Click tracking, data mining and monitoring what people are saying about you online. Those are big steps for many associations and as a profession we’ve got a lot to learn. In many ways we have to start thinking like the media and consumer goods companies. Associations have been late coming to the party, but the party is here. Many associations still operate in an old-media mindset.

AA: Speaking of networking, do you see social media as complementary or competitive with associations and their communication objectives?

JG: Technology is really encouraging a splintering of audiences into smaller and smaller communities. Again, you can’t get by with a one-size-fits-all mentality. And that’s tough for many associations who serve large industries or professions. For instance, 50 years ago, everyone in the medical profession belonged to the American Medical Association (AMA). Over time, doctors started breaking off into their various specialties—cardiology for example—and now even those specialties could have nine subgroups, i.e. communities.

Thanks to the new low-cost, high-speed technology tools everyone has, it doesn’t take much to set up a network/community on Facebook, LinkedIn, Twitter, for instance. Smart associations realize they aren’t the only place members can go to network and congregate with their peers. They’re learning to embrace the new technology to keep in touch with their members in real time and help them create meaningful subgroups and communities that still have ties to the main association.

AA: What are the most important things associations should be doing in terms of member service?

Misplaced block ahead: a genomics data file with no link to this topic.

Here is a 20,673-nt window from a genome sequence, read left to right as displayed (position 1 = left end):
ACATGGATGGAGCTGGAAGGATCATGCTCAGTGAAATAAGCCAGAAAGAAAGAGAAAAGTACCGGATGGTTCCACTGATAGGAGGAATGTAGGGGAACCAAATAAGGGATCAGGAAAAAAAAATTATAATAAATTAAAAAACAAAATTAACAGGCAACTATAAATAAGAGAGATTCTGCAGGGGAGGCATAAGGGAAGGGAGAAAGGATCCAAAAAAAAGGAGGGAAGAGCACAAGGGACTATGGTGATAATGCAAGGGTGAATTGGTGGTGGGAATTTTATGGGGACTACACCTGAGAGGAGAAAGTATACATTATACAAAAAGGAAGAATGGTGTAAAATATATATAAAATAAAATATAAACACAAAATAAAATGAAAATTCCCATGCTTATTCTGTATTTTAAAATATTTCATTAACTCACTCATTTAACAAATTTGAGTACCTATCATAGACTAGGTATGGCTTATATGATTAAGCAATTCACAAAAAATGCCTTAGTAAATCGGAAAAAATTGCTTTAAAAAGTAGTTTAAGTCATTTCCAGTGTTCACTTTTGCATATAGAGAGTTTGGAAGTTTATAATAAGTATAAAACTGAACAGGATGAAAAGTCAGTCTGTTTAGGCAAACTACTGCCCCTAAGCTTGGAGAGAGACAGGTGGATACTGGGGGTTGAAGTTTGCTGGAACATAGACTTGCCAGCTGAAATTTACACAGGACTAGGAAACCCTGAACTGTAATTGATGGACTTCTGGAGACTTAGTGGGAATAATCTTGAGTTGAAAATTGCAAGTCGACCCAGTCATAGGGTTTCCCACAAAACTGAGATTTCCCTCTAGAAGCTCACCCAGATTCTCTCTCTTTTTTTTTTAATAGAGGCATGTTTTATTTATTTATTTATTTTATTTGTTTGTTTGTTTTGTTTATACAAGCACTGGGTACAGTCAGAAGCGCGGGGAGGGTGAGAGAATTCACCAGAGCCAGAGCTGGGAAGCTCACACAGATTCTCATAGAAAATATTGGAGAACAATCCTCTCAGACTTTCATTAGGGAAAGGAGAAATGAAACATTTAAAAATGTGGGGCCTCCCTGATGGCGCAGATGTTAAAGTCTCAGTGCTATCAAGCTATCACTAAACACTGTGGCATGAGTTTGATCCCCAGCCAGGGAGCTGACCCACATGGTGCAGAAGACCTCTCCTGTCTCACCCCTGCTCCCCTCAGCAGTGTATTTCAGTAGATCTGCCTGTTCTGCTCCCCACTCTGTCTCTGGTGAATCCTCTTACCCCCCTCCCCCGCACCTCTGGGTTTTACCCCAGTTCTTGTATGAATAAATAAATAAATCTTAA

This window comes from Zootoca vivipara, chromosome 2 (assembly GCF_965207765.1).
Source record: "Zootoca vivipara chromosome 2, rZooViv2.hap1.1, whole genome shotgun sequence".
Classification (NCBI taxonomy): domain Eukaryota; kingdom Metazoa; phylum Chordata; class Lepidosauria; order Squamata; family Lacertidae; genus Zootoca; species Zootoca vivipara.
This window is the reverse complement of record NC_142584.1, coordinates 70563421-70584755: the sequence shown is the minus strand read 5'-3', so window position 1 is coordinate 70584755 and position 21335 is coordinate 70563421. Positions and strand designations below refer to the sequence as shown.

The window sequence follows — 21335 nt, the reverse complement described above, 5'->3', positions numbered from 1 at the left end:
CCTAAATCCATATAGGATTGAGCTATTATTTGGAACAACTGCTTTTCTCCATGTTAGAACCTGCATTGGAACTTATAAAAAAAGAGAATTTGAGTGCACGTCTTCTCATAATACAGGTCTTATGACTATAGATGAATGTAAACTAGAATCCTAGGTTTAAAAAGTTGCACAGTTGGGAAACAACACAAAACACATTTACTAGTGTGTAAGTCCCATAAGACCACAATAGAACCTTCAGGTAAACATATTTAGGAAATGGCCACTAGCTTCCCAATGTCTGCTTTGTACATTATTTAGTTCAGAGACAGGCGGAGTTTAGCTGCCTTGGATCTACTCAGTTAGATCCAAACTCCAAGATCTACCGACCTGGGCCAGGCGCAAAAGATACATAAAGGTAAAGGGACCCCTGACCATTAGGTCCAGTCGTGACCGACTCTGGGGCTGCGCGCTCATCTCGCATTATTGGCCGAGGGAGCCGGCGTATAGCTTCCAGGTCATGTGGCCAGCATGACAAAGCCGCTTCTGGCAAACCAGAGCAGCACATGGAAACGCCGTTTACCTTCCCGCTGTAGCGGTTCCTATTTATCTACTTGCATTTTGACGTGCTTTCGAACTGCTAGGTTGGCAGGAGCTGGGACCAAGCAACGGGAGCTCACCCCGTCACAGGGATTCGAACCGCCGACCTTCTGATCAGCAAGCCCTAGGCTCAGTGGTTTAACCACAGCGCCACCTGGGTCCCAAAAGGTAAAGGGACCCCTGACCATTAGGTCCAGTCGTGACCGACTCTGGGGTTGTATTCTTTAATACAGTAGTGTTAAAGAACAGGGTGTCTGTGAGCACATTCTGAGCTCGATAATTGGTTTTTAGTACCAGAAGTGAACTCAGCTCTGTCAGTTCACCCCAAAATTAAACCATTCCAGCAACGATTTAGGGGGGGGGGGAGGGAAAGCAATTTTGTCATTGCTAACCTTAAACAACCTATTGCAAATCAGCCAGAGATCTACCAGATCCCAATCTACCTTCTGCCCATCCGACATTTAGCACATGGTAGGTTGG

JG: Having a culture in which people own a problem and then follow through with a solution. You need a culture of honestly trying to solve problems. Unlike 15 years ago, a lot more members have a self-help mindset. They go online for general information. Member service is now for special requests and real problem solving. If done well, it’s where real relationships get built.

AA: What will the association marketplace look like five to seven years from now?

JG: It’s all going to evolve. We’re learning what we know and what we don’t know and it’s anyone’s guess as to how Washington policy is going to affect the tax exempt status of many associations. But, with all this technology and the pressure for non-dues revenue, we’ve still got to keep our core competencies top of mind—and that’s all about educating and serving members and helping them connect.

AA: Are there any thought leaders you’d recommend association leaders follow to guide them through an uncertain future?

JG: Yes. Read The Experiential Economy by James Gilmore and Getting Change Right by Seth Kahan. We live in a world of ambiguity and constant change. Association leaders and their staffs must be comfortable in this new environment. This is the new normal. What we knew even two years ago no longer applies. You can’t always anticipate change. Sometimes it just hit you square in the face, and you and your leadership team have to be able to adapt.

About The Author

Hank Berkowitz is the Moderator-in-Chief of Association Adviser eNews.